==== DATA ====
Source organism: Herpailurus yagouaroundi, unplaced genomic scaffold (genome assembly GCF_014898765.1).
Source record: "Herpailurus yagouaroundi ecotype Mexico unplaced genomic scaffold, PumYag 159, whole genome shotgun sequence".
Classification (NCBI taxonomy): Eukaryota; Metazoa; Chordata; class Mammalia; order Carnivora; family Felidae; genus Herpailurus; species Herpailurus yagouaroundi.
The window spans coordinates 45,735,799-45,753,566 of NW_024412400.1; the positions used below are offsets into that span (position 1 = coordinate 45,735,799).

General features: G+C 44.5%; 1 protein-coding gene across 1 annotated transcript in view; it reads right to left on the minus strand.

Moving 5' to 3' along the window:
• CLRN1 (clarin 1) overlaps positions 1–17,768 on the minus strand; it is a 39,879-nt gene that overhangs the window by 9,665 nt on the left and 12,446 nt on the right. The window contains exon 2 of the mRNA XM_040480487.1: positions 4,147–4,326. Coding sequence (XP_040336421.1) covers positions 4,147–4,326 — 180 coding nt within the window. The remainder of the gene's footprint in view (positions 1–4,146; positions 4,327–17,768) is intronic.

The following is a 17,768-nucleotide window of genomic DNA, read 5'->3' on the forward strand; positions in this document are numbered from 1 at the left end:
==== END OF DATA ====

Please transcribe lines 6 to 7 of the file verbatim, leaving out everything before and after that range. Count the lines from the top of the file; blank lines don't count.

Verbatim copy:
Moving 5' to 3' along the window:
• CLRN1 (clarin 1) overlaps positions 1–17,768 on the minus strand; it is a 39,879-nt gene that overhangs the window by 9,665 nt on the left and 12,446 nt on the right. The window contains exon 2 of the mRNA XM_040480487.1: positions 4,147–4,326. Coding sequence (XP_040336421.1) covers positions 4,147–4,326 — 180 coding nt within the window. The remainder of the gene's footprint in view (positions 1–4,146; positions 4,327–17,768) is intronic.